Thursday, June 7, 2012

Scope Creep

Scope creep can turn what sounds like a relatively simple project into a never-ending assignment without clear directions from the outset. It was to be a pretty straightforward task; develop an interactive website in which the client would be able to input daily data changes along with the ability to edit basic content. The plan was to develop a website in which the client would be able to manage upon completion. The client was a friend and the rate was a flat fee. Two big mistakes if return on investment is your primary objective.

Portny, Mantel, Meredith,  Shafer, Sutton, and Kramer (2008) define scope creep as “The natural tendency of the client, as well as project team members, to try to improve the project’s output as the project progresses” (p.350). After presenting the client with a general look and navigation structure, we met for a brainstorming session. He liked the initial design but he had some very specific ideas as well. The brainstorming session turned into a redesign marathon. After several hours of executing his ideas we had established a virtually complete design and structure. We concluded the meeting feeling comfortable with our progress. In the following days, I finished up some technical issues and essentially handed the project over, or so I thought.

As a friend, the client knew that I would be available for additional help, particularly with any technical issues, and he began managing the site smoothly. However, the more that he interacted with the site, the more ideas he developed. Hitt states to “communicate clearly what the plan entails” (2009, p.499) and Stolovich (Laureate Education, Inc., n.d.) insists to make clear, “This is where it begins. This is where it ends”. New graphics were creeping in along with more animation and interactivity. I liked the ideas and accepted the request. A little at a time, I would continue to add additional levels of interactivity. These changes were purely cosmetic so there was no clear deadline. Eventually the requests ended and the project was ultimately a success.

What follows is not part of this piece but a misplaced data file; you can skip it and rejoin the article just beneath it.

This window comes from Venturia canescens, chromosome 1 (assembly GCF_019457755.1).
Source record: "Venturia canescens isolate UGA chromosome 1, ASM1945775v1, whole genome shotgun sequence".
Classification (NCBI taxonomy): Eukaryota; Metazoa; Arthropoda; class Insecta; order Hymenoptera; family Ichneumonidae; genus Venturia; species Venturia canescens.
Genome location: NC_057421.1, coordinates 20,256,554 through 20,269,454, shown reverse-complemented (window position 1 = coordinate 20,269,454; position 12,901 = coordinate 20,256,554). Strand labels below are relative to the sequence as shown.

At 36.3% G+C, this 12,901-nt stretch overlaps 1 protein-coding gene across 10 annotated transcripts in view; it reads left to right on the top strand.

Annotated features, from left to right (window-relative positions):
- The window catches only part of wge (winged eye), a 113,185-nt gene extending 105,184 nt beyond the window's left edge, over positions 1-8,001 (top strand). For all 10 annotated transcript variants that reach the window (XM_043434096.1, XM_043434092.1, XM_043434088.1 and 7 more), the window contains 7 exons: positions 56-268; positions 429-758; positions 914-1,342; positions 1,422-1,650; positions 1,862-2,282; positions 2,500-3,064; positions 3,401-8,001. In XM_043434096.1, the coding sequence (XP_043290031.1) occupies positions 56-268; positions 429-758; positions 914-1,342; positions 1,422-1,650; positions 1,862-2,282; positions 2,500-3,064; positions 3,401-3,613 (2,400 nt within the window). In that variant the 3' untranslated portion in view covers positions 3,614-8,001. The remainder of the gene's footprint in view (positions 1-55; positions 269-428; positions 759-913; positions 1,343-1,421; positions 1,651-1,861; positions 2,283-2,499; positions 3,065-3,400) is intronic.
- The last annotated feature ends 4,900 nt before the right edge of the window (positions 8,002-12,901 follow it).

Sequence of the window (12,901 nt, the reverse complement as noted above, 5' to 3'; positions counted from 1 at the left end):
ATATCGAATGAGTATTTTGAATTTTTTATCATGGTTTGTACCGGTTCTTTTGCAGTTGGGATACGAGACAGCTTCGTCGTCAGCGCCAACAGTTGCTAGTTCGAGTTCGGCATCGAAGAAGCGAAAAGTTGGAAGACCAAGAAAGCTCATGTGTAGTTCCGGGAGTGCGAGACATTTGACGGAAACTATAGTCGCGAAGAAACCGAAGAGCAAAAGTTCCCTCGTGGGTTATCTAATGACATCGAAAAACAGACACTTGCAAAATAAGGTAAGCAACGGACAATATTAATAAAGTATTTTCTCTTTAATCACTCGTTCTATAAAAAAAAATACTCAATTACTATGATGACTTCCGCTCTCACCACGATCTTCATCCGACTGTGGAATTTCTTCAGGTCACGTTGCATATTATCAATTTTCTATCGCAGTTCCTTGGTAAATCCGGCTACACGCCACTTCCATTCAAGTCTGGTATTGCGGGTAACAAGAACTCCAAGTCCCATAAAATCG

This project was certainly more of a personal nature than a professional one and the scope creep in this project came as a result of wanting to assist a friend. This can easily occur in a professional arena as well when the project manager accepts additional tasks with the desire of pleasing the client. Stolovich (Laureate Education, Inc., n.d.) states “Saying ‘no’ is one of a PM’s essential tools for controlling scope creep”. Had the scenario not been personally related, considering the impact of the request is a must. Learning to say “no” can virtually make or break a project with a strict timeline and budget.


Hitt, M. A., Miller, C. C., & Collela, A. (2009). Organizational Behavior: A strategic approach. (2nd ed.). Hoboken, NJ: John Wiley & Sons, Inc.

Laureate Education, Inc. (Producer). (n.d.). Defining the Scope of an ID Project . [Video webcast]. Retrieved from

Laureate Education, Inc. (Producer). (n.d.). Practitioner Voices: Overcoming Scope Creep. [Video webcast]. Retrieved from

Portny, S. E., Mantel, S. J., Meredith, J. R., Shafer, S. M., Sutton, M. M., & Kramer, B. E. (2008). Project management: Planning, scheduling, and controlling projects. Hoboken, NJ: John Wiley & Sons, Inc.


  1. Hi Christopher,

    This is a very interesting scenario, and a great example of how difficult it can be to control scope creep when the project manager is also a friend of the client. I would be curious to know based on what you have learned in this course what you would do differently if this situation were to present itself now. I look back on a couple of projects I have been involved with in the past, and this class has helped bring some new ideas and perspective on those projects.

  2. It seems like the friend took advantage of you. You were trying to help and then you and him were always trying to make the website better. Therefore, friends and professionalism should be kept separate because this type of a situation can ruin friendships.